Published in the Reno-Gazette Journal, February 15, 2022
Lithium Americas Corporation employee Dr. Thomas Benson’s February 8th opinion piece in the Reno Gazette-Journal (“Mining lithium at Thacker Pass essential for combating climate change”) makes numerous false claims. Let’s set the record straight.
Dr. Benson and I agree on one critical point. Global warming is a massive problem, it’s getting worse quickly, and we need to address it. Where we differ is on what should be done.
Benson’s argument is that “mining critical metals is a necessity for a greener future.” But I would ask—a necessity for whom? For example, do child slaves laboring in Congolese cobalt mines call this necessary? Cobalt is an essential ingredient in mobile phones and electric vehicle batteries, but those kids aren’t driving Tesla’s and listening to podcasts all day. They need liberation, not consumer toys.
The Washington Post has exposed how Benson’s own employer is implicated in human-rights abuses of indigenous communities in the Atacama desert of Argentina, where Lithium Americas is co-owner of a lithium mine. Local people have complained of declining water tables (the mines use 500,000 gallons to produce a ton of lithium), air pollution, and worse. Lithium mining is “really mining mountains of water,” said Daniel Galli, an Argentine physics professor. “The thing is that the companies are lying to us,” said the mayor of one community to the Post.
And what about global warming? Dr. Benson contends that producing lithium for a mass shift to electric vehicles would contribute to greenhouse gas emissions reductions. But many analyses actually find that the emissions reductions from switching to electric vehicles are quite minor.
Paul Hawken, for example, doesn’t put electric cars in his top 10 climate solutions. In fact, it’s number 24 on his list, with almost ten times less impact than reducing food waste, nearly six times less impact than eliminating the use of refrigerants which are powerful greenhouse gases, and behind solutions like tropical rainforest restoration (about 5 times as effective at reducing emissions as is switching to EVs) and peatland protection (more than twice as effective).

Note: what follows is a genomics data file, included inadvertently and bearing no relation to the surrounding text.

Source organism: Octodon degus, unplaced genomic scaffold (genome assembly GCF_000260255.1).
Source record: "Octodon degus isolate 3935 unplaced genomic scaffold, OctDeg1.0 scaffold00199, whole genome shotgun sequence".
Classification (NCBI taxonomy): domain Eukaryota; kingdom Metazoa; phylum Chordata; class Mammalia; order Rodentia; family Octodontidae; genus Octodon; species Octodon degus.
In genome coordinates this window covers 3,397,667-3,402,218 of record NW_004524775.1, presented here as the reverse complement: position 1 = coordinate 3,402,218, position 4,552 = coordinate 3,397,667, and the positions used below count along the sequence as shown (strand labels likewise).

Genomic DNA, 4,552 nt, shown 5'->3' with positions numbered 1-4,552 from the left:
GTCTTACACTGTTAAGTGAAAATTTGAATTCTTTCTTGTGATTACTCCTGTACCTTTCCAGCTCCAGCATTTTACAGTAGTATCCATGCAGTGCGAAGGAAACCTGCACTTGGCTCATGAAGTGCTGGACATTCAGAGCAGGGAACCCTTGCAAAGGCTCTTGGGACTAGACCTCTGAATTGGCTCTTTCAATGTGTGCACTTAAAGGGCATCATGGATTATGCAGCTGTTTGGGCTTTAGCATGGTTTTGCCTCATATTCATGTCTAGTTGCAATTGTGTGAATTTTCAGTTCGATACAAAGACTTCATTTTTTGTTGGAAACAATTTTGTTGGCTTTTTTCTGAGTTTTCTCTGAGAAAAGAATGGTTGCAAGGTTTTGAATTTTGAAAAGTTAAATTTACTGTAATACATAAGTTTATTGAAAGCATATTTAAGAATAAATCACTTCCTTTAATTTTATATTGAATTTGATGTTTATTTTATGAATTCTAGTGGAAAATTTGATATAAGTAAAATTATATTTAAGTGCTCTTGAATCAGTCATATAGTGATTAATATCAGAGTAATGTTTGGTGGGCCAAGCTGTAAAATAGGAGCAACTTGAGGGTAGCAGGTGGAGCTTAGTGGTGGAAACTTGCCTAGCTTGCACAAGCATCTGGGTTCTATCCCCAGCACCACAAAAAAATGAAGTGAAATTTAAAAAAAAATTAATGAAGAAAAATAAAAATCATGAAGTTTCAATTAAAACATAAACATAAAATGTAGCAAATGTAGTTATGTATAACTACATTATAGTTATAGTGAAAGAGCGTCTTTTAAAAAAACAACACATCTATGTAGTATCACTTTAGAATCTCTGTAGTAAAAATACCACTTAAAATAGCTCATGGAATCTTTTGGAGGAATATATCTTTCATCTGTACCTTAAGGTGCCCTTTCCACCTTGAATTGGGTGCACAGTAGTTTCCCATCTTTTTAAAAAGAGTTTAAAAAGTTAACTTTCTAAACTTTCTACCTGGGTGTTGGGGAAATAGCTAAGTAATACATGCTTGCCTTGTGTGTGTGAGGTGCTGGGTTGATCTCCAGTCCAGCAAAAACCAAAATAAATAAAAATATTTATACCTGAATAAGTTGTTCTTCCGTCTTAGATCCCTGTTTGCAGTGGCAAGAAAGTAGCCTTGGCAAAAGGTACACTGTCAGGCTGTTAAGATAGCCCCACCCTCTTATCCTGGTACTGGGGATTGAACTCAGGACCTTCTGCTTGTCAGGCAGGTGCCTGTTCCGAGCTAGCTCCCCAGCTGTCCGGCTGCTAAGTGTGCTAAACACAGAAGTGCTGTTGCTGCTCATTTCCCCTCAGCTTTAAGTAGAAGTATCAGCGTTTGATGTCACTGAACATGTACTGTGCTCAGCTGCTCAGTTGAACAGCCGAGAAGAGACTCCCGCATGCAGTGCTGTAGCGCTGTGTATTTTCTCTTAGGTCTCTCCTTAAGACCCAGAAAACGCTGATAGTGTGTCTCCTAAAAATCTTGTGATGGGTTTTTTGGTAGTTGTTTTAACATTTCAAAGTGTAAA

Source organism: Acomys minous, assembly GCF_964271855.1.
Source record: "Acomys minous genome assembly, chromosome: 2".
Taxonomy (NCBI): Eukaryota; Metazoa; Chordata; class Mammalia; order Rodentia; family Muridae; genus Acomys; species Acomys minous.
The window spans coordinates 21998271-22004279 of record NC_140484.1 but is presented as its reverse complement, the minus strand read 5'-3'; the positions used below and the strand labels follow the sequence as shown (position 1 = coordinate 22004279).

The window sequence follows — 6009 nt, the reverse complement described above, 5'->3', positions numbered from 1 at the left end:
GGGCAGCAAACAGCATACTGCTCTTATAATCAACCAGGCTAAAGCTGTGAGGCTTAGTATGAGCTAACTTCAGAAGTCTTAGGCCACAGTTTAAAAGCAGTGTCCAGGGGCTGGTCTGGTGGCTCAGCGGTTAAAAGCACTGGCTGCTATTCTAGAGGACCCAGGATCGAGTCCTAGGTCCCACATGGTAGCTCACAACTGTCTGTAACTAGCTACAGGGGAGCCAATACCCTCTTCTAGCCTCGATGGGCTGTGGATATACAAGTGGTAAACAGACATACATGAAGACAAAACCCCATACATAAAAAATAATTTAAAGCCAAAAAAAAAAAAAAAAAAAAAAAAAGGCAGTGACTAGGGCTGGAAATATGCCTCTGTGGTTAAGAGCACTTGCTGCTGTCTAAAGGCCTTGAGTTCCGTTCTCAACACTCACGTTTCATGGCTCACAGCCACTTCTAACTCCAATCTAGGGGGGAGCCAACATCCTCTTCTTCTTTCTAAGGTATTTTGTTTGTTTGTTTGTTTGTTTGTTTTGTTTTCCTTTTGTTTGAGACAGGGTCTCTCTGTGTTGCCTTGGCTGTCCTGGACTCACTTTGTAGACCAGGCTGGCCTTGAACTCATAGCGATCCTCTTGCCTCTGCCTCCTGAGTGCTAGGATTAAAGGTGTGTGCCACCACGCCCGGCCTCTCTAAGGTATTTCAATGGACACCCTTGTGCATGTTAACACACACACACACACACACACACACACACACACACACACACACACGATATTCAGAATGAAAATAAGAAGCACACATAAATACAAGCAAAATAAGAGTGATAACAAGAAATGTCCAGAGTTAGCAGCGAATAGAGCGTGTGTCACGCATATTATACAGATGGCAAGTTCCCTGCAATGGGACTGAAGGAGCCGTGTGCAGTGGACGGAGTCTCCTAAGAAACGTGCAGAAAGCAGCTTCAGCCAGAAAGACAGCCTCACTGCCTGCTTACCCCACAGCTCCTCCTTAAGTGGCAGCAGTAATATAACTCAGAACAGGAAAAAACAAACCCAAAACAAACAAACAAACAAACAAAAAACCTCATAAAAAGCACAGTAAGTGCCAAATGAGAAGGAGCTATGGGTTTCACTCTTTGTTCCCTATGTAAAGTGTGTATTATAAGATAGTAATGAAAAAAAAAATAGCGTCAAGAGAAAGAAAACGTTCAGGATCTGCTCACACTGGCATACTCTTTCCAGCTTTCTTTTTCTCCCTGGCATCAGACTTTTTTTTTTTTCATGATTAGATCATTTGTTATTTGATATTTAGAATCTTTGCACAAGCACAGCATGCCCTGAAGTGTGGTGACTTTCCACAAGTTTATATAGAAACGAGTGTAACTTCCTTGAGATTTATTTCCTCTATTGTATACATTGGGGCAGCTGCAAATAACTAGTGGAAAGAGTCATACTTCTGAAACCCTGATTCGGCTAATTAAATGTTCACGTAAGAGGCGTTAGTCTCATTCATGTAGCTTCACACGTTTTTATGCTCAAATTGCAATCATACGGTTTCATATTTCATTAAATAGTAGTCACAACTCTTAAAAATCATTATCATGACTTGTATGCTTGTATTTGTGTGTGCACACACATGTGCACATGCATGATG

Producing a single electric car releases a lot of greenhouse gas emissions—about 9 tons on average. This is rising, as the size of electric cars is going up substantially. That means that even if operating electric cars reduces emissions overall, it’s not going to reduce them much. One calculation estimates reductions of 6 percent in the United States. That’s not enough to make much of a dent in warming.
Global warming also isn’t the only problem we face. Dr. Benson writes that “species are dying because of human-driven greenhouse gas emissions,” but the truth is that the vast majority of species extinctions have nothing to do with global warming. Most species extinctions are actually driven by habitat destruction. Resource extraction sectors, like mining, are implicated. They are responsible for about 90 percent of biodiversity loss—and more than half of carbon emissions.
The proposed Thacker Pass mine would destroy or degrade dozens of square miles of habitat and emit the carbon emissions equivalent to a small city. And at least three sensitive, struggling species would be impacted by the mine: the Greater sage-grouse, Lahontan cutthroat trout, and a snail species who lives only in 14 springs at Thacker Pass.
Dr. Benson is presenting us with a false choice. He argues that places like Thacker Pass must be sacrificed to save the planet. Unfortunately, the science simply doesn’t back him up.
Morality also calls for us to protect Thacker Pass. Even beyond the impacts on the climate and non-humans, this mine would harm local communities. Farmers and ranchers have lined up against the project because of water use and air pollution. Regional native tribes share the same concerns, and also see the site as sacred because of an 1865 massacre of Paiute people that took place there. Tribes, ranchers, and environmentalists have all sued to stop the mine.
Dr. Benson writes that “mining critical metals is a necessity for a greener future.” I disagree. A greener future means learning to live with less. It means recognizing that the rights of Congolese children, native people of Nevada, and sage-grouse are more important than our entitlement to gadgets and fancy cars.
Max Wilbert is co-author of the book Bright Green Lies: How The Environmental Movement Lost Its Way and What We Can Do About It and is co-founder of Protect Thacker Pass.